Let’s create a file to store persons personal data fixtures/persons.js:

exports.Persons = [
    { name: 'Cristian', age: 27 },
    { name: 'Maria', age: 22 },
    { name: 'Ignacio', age: 32 }
];

We do need to add the new package into our app.js

var express = require('express');
var path = require('path');
var favicon = require('serve-favicon');
var logger = require('morgan');
var cookieParser = require('cookie-parser');
var bodyParser = require('body-parser');
var session = require('express-session')
var flash = require('connect-flash');

var routes = require('./routes/index');
var users = require('./routes/user');

var mongoose = require('mongoose');
+var fixtures = require('mongoose-fixtures');

mongoose.connect('mongodb://localhost/crudtest');
+
+fixtures.load('./fixtures/persons.js');

var app = exports.app = express();
....

If we run the server again: bash $ npm start

And go to http://localhost:3000/list:

Fixtures List

As you can see persons fixtures have been preloaded, also notice that everytime you restart the server mongoose-fixtures will empty your collections and fill them with specified datasets. Try adding and/or removing and restarting the server.

Let’s do the same with the admins so we can have at least one administrator available to do our implementation. Add fixtures/admins.js file:

exports.Admins = [
    { email: 'admin@admin.com', password: '123456' }
];

And do the following changes into app.js

var express = require('express');
var path = require('path');
var favicon = require('serve-favicon');
var logger = require('morgan');
var cookieParser = require('cookie-parser');
var bodyParser = require('body-parser');
var session = require('express-session')
var flash = require('connect-flash');

var routes = require('./routes/index');
var users = require('./routes/user');

var mongoose = require('mongoose');
var fixtures = require('mongoose-fixtures');

mongoose.connect('mongodb://localhost/crudtest');

+fixtures.load('./fixtures/admins.js');
fixtures.load('./fixtures/persons.js');

Include the model inside ./routes/main.js:

var app = module.parent.exports.app;
var Persons = require('../models/persons.js');
+var Admins = require('../models/admins.js');

app.get('/list', function(req, res){
    var msg = req.flash('message');
    Persons.find({}, function(err, docs){
        res.render('list', { title: 'List', persons: docs, flashmsg: msg});
    });
});
.....

Congrats! We succesfully added fixtures into our app.

Login Form

Let’s create our login form.

Login Form

To begin, we need to add the /login route, into our ./routes/main.js:

var app = module.parent.exports.app;
var Persons = require('../models/persons.js');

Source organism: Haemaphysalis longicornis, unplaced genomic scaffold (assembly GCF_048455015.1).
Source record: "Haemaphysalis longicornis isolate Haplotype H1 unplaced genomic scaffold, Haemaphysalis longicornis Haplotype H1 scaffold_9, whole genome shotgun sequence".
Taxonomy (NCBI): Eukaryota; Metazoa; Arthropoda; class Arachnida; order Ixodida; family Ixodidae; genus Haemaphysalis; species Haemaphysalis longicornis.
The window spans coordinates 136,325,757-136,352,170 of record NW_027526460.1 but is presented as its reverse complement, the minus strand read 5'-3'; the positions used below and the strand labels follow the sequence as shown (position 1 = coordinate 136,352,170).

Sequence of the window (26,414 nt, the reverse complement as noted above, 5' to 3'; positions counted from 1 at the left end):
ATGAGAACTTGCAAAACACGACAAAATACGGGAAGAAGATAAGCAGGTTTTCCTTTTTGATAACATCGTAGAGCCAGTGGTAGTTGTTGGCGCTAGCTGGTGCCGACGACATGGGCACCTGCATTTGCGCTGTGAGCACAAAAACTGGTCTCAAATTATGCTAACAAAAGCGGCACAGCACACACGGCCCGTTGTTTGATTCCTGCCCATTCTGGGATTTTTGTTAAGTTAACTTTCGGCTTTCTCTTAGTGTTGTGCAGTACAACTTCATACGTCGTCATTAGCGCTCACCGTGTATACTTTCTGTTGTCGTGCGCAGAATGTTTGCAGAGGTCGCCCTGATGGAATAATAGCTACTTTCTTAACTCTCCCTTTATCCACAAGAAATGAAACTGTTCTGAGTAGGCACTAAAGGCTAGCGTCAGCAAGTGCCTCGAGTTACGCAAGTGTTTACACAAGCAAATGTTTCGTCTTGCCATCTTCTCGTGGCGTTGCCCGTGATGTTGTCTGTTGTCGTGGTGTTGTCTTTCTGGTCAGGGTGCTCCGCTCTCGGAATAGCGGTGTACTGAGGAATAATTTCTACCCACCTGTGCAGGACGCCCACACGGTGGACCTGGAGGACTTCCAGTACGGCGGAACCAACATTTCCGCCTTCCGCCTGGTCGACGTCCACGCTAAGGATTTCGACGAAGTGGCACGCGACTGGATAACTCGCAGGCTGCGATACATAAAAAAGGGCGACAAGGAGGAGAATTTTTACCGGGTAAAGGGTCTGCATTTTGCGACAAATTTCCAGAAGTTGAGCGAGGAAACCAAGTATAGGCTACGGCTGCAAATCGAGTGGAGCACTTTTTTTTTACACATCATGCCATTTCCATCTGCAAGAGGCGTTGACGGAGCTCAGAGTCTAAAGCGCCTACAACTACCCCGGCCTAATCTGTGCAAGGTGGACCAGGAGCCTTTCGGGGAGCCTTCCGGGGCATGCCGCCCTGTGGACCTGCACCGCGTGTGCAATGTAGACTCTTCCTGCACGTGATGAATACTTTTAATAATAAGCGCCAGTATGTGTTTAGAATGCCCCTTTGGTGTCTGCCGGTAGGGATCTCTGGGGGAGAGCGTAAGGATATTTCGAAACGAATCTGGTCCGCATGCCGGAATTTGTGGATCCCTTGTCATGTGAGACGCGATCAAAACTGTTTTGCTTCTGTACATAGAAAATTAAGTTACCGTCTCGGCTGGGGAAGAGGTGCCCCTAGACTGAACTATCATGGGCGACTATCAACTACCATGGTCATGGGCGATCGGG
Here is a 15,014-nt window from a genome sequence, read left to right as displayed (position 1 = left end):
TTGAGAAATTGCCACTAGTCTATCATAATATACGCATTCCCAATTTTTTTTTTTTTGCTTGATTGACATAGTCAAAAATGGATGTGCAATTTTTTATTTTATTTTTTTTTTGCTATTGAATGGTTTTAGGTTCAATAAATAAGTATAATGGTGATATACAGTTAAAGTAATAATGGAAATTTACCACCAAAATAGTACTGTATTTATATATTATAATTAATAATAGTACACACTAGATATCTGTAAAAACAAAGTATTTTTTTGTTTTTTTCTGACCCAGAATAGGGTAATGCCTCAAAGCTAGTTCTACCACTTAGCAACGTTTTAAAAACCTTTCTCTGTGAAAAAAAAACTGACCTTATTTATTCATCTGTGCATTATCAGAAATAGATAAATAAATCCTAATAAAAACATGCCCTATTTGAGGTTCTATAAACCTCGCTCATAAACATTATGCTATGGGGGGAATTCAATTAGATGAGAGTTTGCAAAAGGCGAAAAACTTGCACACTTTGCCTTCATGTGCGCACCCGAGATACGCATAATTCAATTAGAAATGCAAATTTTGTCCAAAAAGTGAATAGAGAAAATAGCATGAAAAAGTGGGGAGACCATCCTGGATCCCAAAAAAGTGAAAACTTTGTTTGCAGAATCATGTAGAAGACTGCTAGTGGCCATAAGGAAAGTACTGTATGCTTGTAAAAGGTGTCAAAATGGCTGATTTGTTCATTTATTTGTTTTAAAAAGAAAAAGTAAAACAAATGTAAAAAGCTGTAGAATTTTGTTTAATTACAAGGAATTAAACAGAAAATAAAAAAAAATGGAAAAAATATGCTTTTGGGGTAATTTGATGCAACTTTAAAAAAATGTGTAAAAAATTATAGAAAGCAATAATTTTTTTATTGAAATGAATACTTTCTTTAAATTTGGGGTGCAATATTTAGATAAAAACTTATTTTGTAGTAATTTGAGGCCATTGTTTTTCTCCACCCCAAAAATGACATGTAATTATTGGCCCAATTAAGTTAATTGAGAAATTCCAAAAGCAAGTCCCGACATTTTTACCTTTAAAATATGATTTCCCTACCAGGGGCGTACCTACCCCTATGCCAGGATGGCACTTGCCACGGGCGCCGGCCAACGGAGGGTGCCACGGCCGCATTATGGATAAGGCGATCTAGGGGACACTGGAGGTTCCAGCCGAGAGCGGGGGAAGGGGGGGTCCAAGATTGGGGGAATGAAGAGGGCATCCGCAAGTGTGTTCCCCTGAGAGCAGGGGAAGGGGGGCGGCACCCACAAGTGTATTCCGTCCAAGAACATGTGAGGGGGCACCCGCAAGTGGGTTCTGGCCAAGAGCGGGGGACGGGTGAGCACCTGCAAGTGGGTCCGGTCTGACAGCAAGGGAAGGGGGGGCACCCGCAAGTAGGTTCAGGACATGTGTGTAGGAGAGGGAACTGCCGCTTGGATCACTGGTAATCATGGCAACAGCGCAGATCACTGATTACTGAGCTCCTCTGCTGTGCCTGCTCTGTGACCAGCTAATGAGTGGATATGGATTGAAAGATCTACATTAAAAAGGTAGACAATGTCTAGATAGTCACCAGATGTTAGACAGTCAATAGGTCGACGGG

var Admins = require('../models/admins.js');

+app.get('/login', function(req, res){
+    res.render('login', { title: 'Login'});
+});
+
app.get('/list', function(req, res){
    var msg = req.flash('message');

Secondlly, we do create the view file ./views/login.jade:

extends layout

block content
  h1= title
  form(action='/login',method='post')
    div
      label(for='email') E-mail:
      input(type='text', name='email', id='email', placeholder='E-mail here...')
    div
      label(for='password') Pasword:
      input(type='password', name='password', id='password', placeholder='Password...')
    div
      input(type='submit', value='Login')
  style.
    form label { min-width: 80px; display: inline-block; }
    form > div { padding: 5px; }

Finally we do set the POST url /login to receive the login form data, for now we add just a mock to catch and display data received. So we do add the following into ./routes/main.js:

var app = module.parent.exports.app;
var Persons = require('../models/persons.js');
var Admins = require('../models/admins.js');

app.get('/login', function(req, res){
    res.render('login', { title: 'Login'});
});

+app.post('/login', function(req, res){
+    res.json(req.body);
+});
+
app.get('/list', function(req, res){
    var msg = req.flash('message');
    Persons.find({}, function(err, docs){

To test all that you can simply go to http://localhost:3000/login, and by submitting data you should be able to get the data inserted back. Don’t you worry, just go ahead with next step we’ll get back to this POST url later.

Post Login JSON

Passport

Passport is authentication middleware for Node.js, that works really well with Express, see http://passportjs.org/. Passport let you define strategies, for this project we’ll need Passport core, and passport-local package. So let’s install them:

$ npm install --save passport passport-local

Let’s move on linking passport to our express webapp, in the app.js head we require passport:

var express = require('express');
var path = require('path');
var favicon = require('serve-favicon');
var logger = require('morgan');
var cookieParser = require('cookie-parser');
var bodyParser = require('body-parser');
var session = require('express-session')
var flash = require('connect-flash');
+var passport = exports.passport = require('passport');